Wolverton and New Bradwell in old picture postcards

Wolverton and New Bradwell in old picture postcards

:   R.A. Croft
:   Buckinghamshire
:   United Kingdom
:   978-90-288-4870-2
:   80
:   EUR 16.95 Incl BTW *

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Fragmenten uit het boek 'Wolverton and New Bradwell in old picture postcards'

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29. Another view of the military manouvres of 1913 showing the troops marching along Stratford Road, Wolverton. This photograpb was taken just outside McCorquodale printers. Note how the windows of the factory are open and it is quite likely tbat tbe girls of Wolverton entered into a lively exchange of verbal crossfire witb the troops!

30. The Return of the Wolverton Companies of the 1st Bucks Battalion in 1919 from Wolverton Station. They are marching by the main Railway Works offices (Ieft) and the Old Market Hall! Laundry/Training School (right) on their way to a service on The Square. Note the tram lines on the right hand side ofthe road.

31. In the centre of Wolverton is Radcliffe Street. This view was taken looking north towards Church Street in c.1915. The trees on the Jeft are on the square, which was then surrounded by an impressive iron railing fence. The view is very different today. The houses on the right have been converted into shops and the centre of the street has been blocked off by the construction of the Agora shopping centre.

32. In the days before the motorcar, harses were essential both on the farm and in the town for pulling carts and moving goods. In the 1920's the loc al blacksmith for Wolverton was MI. Harold Nutt who had his forge in Church Street back way behind the old Empire cinema (now the Post Office).

33. A quiet scene in Green Lane, Wolverton, 1909. On the right is the Elrns, for many years the home of doctors 'complete with surgery, two waiting-rooms and operating theatre'. DL Ow en Harvey and later the Fildes lived there. On the left is the wall ofWolverton St. George's Vicarage gardens. In the distance can be seen No. 99 Ledsam Street, rebuilt by the L.N.W.R. as the Schoolrnaster, Mr. Hippsley's house.

34. William Henry Hopkins, Pastrycook and Confectioner, was at 37 Cambridge Street, Wolverton from 1903 to 1911, the shop then being taken over by L. Fothergill, Confectioners. A sub-Post Office on the premises moved to 44Jersey Roadin August 1913.

35. Kitchener & Sons was the first of a row of single-storey shops built in 1902 at the beginning of Stratford Road replacing a row of wooden-built shops. The land was owned by the brewery company that held the lease of The Royal Engineer Public House. Kitchener had a factory at Olney, and was the proud manufacturer of the Army Bl├╝cher Boot 'as supplied to Wolverton Workmen'. Unfortunately the firm went bankrupt in 1911 and the shop was taken over by J.W. Haylock Ltd. Boot and Shoe-makers. Today it is an Estate Agent's shop.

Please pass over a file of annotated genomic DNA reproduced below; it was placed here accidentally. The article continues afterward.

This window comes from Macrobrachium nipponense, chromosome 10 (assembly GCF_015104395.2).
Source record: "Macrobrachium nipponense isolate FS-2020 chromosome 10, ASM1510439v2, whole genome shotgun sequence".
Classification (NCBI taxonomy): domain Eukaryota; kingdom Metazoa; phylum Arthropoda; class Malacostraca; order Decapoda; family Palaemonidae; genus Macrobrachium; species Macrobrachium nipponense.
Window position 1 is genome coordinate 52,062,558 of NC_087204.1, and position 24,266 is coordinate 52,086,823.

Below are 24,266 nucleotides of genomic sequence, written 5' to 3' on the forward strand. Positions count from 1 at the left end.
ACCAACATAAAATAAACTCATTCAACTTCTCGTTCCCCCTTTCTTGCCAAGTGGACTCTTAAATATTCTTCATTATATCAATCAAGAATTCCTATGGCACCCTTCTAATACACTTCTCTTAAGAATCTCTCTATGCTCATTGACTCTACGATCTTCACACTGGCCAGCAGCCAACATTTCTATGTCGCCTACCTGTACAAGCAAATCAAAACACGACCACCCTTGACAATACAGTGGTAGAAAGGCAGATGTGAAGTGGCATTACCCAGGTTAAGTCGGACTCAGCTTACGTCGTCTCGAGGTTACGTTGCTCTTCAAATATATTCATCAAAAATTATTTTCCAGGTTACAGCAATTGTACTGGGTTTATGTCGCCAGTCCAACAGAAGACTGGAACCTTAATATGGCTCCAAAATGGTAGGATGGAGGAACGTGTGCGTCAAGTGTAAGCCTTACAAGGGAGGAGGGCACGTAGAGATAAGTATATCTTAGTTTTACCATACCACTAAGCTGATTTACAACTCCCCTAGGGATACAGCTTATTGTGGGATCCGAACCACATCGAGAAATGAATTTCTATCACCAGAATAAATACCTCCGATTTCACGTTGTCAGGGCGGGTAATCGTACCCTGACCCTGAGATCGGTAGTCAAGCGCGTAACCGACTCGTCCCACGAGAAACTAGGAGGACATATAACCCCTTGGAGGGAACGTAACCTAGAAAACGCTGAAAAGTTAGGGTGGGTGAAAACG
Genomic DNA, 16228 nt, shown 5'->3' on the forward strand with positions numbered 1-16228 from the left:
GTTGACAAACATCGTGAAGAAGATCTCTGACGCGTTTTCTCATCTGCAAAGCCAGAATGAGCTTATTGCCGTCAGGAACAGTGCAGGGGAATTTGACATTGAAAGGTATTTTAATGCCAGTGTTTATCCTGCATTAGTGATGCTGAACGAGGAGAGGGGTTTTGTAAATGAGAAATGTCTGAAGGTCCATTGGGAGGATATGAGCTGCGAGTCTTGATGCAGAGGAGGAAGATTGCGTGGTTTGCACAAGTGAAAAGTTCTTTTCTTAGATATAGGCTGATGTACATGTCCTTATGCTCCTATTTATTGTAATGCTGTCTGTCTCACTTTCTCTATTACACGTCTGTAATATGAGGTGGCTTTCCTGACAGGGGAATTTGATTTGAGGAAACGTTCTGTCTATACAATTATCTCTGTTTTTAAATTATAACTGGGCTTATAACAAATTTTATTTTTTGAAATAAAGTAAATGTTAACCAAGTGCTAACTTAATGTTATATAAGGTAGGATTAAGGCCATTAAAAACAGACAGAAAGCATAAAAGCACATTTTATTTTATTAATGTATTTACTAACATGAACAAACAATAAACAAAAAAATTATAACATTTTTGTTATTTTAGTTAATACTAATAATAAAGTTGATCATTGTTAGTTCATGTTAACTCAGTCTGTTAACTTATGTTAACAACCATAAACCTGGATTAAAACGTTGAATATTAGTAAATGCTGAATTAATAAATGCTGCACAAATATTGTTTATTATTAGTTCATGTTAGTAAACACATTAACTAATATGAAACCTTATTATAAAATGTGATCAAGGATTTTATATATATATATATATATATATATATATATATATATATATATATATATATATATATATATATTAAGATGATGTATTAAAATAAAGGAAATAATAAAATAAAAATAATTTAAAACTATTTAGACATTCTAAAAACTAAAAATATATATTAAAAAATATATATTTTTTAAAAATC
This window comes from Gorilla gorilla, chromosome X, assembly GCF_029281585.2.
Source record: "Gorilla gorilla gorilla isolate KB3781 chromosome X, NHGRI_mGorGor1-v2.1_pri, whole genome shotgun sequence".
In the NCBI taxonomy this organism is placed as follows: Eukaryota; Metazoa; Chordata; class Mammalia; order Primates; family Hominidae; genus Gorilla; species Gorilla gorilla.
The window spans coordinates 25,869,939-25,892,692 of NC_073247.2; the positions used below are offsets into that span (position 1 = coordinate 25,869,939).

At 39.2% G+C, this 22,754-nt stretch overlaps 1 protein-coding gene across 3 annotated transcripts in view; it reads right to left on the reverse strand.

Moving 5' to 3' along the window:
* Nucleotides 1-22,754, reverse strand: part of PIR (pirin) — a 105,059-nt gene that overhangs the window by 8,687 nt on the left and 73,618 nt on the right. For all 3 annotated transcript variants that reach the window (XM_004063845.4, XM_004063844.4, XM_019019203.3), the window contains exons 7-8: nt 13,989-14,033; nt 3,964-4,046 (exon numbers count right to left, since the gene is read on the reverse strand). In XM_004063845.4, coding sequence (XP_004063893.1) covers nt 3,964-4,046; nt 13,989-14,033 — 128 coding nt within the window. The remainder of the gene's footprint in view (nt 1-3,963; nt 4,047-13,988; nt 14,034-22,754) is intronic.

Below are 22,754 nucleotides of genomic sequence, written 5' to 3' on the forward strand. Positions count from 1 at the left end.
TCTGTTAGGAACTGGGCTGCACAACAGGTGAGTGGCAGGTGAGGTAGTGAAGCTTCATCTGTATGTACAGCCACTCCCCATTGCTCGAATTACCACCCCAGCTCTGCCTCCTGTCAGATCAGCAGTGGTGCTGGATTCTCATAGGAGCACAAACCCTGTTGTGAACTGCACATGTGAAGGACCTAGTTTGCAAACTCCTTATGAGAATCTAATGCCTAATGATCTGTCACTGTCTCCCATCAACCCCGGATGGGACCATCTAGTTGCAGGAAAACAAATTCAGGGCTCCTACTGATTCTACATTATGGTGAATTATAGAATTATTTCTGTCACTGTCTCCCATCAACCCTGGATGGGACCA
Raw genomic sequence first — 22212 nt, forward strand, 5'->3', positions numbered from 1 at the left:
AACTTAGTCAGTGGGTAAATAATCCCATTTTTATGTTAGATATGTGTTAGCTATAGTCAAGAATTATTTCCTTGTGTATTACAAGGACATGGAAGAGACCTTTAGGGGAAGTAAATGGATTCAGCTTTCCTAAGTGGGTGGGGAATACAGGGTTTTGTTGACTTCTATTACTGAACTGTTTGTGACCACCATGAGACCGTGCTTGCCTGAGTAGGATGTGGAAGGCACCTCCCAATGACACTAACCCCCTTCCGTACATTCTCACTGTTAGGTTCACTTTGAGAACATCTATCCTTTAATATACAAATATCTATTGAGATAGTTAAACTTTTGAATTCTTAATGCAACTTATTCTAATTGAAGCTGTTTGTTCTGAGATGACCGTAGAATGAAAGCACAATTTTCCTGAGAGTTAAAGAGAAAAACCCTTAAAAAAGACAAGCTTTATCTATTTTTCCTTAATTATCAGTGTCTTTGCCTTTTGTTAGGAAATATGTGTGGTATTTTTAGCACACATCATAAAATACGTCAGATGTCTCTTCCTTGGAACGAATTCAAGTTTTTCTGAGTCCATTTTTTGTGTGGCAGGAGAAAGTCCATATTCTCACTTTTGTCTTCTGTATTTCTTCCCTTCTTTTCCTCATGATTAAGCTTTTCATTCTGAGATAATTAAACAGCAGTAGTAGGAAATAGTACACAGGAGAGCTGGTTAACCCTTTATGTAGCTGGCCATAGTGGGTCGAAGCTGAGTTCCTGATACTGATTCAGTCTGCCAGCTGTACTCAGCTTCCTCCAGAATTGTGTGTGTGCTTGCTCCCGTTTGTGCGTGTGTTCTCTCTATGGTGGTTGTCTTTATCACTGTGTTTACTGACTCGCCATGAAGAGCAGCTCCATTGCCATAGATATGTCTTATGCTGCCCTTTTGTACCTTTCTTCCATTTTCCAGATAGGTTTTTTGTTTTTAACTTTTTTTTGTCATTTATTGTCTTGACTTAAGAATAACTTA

36. Wolverton Science and Arts Institute was the social and academie heart of Wolverton for more than 100 years. It was built by the Railway company with a !500 grant from the Science and Art Department, reputedly to a design by G.E. Street, and was opened on the 16th of May 1864 as the 'Mechanics Institution'. The main building was extended in 1880 and 1891 and in 1893 a gymnasium was added. The large bay-windowed house on the right was the caretaker's house. Many people in Wolverton and New BradweIl will remember the 'Science and Arts' with fond memories, and regret that such a useful building was destroyed by fire in 1970. A carpark currently occupies the site.

37. An exterior view of McCorquodales Printing Works, Stratford Road, Wolverton. The firm opened its first premises in 1878, gradually expanding its factory blocks westwards towards Stony Stratford. The carts moving along the road appear to be driven by men in military uniform suggesting that this photograph was taken during the military manouvres of 1913. This good example of 'factory architecture' was demolished in 1988.

38. A view inside the Binding Department of McCorquodales Printing Works, Stratford Road Wolverton. The large pots of glue are clearly visible on the work benehes and the women's full skirts are covered by large protective aprons. A number of men can be seen in the background next to the large mechanical presses. Photograph dated c.1906.

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